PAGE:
[an error occurred while processing this directive] Celebrating Five Years of Pushing Comix Forward [an error occurred while processing this directive] [an error occurred while processing this directive] [an error occurred while processing this directive] [an error occurred while processing this directive]


CBG's Marc Sobel on Comics and Katrina

What's wrong with me tonight?

I can't get into any of my new comics. It's not that there's anything wrong with them. It's me. I'm distracted. I'm introspective. I'm depressed.

For some reason, tonight I feel ashamed at the amount of money, time and energy I spend on comics. The endless reading stacks. The writing of reviews. The hundreds of bookmarked websites. The bagging and boarding. The never-ending debates about the merits of each and every issue as if it mattered at all. Is this what God put me on earth to do? Is "pushing comix forward" a noble pursuit to dedicate my life?

Even as CBG celebrates its fifth anniversary, a real achievement in the ever-shifting landscape of the comics internet, I can't escape this overwhelming sadness. The pictures from New Orleans are devastating. I have never seen anything like it, and this is from someone who stood less than a mile from the World Trade Center on 9/11 and watched with my own eyes as the buildings burned and crumbled.

The damage left in the wake of Hurricane Katrina is unfathomable. Bodies floating in the water, families begging for help, refugees stranded in the Superdome and on roofs of buildings, entire neighborhoods submerged in floodwaters, anarchy, lawlessness, looting and violence as people struggle to obtain basic necessities that for their whole lives they had taken for granted.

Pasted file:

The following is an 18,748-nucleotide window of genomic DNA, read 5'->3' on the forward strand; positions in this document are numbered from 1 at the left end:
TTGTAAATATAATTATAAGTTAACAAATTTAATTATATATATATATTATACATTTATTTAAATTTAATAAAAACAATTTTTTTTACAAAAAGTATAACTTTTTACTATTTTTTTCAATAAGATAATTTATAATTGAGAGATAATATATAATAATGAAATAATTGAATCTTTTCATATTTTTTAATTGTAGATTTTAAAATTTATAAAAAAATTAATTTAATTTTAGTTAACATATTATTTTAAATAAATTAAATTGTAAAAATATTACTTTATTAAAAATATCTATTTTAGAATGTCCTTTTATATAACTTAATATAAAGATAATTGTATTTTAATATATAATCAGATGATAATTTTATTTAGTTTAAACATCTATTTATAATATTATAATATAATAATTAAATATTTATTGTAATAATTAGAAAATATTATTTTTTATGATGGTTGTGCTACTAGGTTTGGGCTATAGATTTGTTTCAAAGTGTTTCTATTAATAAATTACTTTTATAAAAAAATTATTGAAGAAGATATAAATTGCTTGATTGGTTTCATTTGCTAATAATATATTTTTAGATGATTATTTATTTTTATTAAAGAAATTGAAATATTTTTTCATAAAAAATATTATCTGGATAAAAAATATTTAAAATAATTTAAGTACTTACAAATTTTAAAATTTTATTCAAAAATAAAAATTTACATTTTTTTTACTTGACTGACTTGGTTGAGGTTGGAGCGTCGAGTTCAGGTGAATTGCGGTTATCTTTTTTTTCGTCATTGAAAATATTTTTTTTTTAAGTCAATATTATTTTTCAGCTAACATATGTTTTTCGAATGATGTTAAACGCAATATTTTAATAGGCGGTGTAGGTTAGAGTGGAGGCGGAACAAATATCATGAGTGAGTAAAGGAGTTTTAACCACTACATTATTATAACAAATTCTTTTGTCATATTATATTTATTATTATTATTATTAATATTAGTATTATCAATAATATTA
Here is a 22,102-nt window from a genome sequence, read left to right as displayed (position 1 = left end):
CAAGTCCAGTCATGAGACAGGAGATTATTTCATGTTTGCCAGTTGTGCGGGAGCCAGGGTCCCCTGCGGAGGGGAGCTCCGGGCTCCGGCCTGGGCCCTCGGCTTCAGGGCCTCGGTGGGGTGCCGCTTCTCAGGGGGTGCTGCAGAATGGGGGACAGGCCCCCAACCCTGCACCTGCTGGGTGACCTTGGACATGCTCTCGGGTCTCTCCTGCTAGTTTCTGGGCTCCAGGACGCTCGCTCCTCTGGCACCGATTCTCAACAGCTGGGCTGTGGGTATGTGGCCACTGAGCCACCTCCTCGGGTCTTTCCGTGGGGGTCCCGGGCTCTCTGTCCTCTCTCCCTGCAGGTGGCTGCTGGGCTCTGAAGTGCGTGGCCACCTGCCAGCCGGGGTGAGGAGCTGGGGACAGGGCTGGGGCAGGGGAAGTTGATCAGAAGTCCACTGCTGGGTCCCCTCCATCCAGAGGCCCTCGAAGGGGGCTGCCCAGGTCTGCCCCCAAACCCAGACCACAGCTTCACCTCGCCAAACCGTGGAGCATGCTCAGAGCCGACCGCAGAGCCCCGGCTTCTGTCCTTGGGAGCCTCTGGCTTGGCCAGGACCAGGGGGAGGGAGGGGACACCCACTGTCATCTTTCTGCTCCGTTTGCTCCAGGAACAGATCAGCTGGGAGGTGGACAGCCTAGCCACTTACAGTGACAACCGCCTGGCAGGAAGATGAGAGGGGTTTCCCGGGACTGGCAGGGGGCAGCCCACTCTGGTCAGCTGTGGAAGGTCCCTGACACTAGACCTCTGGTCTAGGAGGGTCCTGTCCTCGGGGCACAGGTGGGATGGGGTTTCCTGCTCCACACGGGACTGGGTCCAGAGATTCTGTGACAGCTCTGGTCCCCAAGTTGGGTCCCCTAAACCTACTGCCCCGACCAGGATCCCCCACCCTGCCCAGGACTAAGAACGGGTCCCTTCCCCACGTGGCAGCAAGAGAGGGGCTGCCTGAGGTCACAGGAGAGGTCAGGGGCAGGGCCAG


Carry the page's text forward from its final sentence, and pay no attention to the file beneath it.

Why do things like this happen? There are no answers. The earth is a dangerous place. History is filled with these kinds of tragedies. It was only 9 months ago that the tsunami wiped out a quarter of a million people in Southeast Asia. Before that, the earthquakes in Turkey. All are painful reminders of just how fragile life can be. For all our technological advances, we're helpless in the face of such incredible force.

But if you think about it, this kind of thing happens in comic books every week. There are thousands of examples. Just a few months ago in the pages of Aquaman, a fictional San Diego was completely sunk into the ocean. Practically every issue of most mainstream superhero comics portrays similar stories of near catastrophe averted. I myself have written an apocalyptic story.

But why are we so fascinated with our own destruction? What makes us buy these same clich├ęd stories over and over again?

I think deep down we're fascinated by these doomsday scenarios because they remind us that there is a higher power, however indefinable, that keeps us from ever gaining complete control over our lives. Obviously superheroes are not God, but in a way, they are. In their fictional context, they're who we turn to when we are unable to protect ourselves from things like Hurricane Katrina. They're expressions of our morals, our values and our beliefs. In the real world, we turn to comic books to escape the pain and stress of everyday life. It's not a coincidence that so many comic collector's identify with painful childhoods where their only escape was the four color worlds of Marvel and DC.

I am not advocating that anyone stop blogging, reading, writing, drawing or collecting comics. In fact, when real life offers such anguish and sorrow, it's only natural to want to escape into that simpler world, a world where Fill-in-the-Blank-Man would have swooped down at the last second and blocked the levees of New Orleans himself, averting the crisis that now consumes our headlines.

But tonight I find little comfort in my comics. For once, the escape feels hollow. I am unable to distract myself from these feelings of anger and helplessness. I can only pray that the residents of New Orleans and the entire Gulf Coast receive the help and support they need to restart their shattered lives. I hope that, if you have not already done so, you will consider donating to the many relief organizations that have setup special funds for the victims of Katrina. I won't bother listing specifics, since there is so much information on the web, a simple Google search will lead you to hundreds of worthy organizations.

In the meantime, I wish all of you out in the blogosphere peace, safety and security. Take care of yourselves and each other.


Guy LeCharles Gonzalez said...

Well said.

9:01 AM  

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